I loved the first installment of this J. J. Abrams vision, and this one was enjoyable, too, but I would have loved more character development for Khan and his part in scrutinizing the human condition. Maybe I need to see it again to see if I missed something. It was a great piece of art, despite my scrutiny.
My Ratings: Moral rating: Average / Moviemaking quality: 5
—Trina, age 45 (USA)
Positive—If you are familiar with the original Star Trek series, you will absolutely love this film. It has many references that tie back to episodes of the TV show and the movie the Wrath of Khan. I won’t spoil it by sharing any of them, but this movie lays the foundation for the lifelong friendship between Spock and Kirk. Overall, it is very enjoyable and from today’s movie standards is relatively clean. There is one very brief scene with Kirk in bed with 2 aliens, but nothing is seen. There are a few curse words, but no more than something on television. There are several fight scenes and some intense action, but this is a great movie for adults and teenagers. My husband and I recommend it.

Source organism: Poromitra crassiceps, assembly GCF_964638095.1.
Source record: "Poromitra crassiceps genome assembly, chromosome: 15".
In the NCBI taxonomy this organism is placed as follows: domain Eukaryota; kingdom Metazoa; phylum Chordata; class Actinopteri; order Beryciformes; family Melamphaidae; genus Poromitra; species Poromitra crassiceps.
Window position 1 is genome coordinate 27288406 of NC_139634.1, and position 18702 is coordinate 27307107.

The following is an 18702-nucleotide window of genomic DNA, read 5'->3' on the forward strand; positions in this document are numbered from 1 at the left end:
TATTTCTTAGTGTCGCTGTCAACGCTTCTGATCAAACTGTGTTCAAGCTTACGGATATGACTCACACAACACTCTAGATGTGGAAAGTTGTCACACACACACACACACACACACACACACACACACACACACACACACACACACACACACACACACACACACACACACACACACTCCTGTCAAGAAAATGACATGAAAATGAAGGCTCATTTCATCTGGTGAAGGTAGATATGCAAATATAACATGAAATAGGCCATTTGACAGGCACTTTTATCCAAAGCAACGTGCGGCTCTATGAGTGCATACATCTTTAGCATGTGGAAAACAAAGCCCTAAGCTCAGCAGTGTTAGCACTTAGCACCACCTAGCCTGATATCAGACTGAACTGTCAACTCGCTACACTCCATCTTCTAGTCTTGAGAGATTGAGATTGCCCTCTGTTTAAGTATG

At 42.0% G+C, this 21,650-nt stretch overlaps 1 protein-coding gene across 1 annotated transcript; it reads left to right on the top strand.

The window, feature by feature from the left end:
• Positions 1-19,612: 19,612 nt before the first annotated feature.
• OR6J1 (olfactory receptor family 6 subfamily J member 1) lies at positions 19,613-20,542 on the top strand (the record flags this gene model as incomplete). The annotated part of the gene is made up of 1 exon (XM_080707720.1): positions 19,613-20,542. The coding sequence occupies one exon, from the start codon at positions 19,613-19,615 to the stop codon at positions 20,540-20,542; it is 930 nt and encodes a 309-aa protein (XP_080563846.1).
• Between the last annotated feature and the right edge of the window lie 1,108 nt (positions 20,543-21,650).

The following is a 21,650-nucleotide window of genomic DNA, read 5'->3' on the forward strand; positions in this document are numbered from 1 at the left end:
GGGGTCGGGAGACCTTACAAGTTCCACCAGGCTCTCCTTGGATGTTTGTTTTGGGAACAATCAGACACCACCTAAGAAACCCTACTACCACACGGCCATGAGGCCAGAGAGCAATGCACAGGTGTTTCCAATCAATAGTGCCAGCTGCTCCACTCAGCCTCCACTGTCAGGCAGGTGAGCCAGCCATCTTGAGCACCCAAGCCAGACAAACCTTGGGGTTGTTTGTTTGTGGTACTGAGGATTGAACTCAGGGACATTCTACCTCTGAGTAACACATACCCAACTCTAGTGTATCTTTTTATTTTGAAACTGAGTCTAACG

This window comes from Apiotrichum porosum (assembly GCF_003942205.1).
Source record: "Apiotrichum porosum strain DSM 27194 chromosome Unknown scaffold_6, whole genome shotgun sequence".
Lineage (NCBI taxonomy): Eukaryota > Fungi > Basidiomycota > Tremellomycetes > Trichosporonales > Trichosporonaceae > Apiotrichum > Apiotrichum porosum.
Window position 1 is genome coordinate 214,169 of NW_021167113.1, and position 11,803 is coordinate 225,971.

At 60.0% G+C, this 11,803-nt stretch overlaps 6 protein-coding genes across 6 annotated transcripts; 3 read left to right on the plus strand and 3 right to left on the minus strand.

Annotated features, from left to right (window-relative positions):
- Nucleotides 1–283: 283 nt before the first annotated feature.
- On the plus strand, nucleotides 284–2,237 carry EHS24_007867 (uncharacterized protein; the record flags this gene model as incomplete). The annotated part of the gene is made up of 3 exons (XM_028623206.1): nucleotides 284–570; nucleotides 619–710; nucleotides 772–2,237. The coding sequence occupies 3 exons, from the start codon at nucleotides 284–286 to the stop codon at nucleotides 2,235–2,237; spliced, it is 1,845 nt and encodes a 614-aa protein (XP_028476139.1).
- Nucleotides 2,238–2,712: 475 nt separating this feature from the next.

My Ratings: Moral rating: Better than Average / Moviemaking quality: 5
—C. Nelson, age 52 (USA)
Positive—I loved this film. It showcased things like courage and self-sacrifice, while also asking its leading man to learn to take responsibility for his actions. To quote Spock, on several occasions, “it elicited an emotional response” from the audience. The acting is superb, the plot was easy to follow but intriguing and full of surprises. There’s even a subtle Christ parallel in Kirk’s sacrificial actions in the second half.

I went with my dad, who has never been a Trekkie, and he was impressed. It’s not perfect (there’s a lot of swearing, and Kirk is a ladies man), but it was entertaining, insightful, thought-provoking, and just plain fun. This is what a summer movie ought to be.
My Ratings: Moral rating: Good / Moviemaking quality: 5
—Charity, age 30 (USA)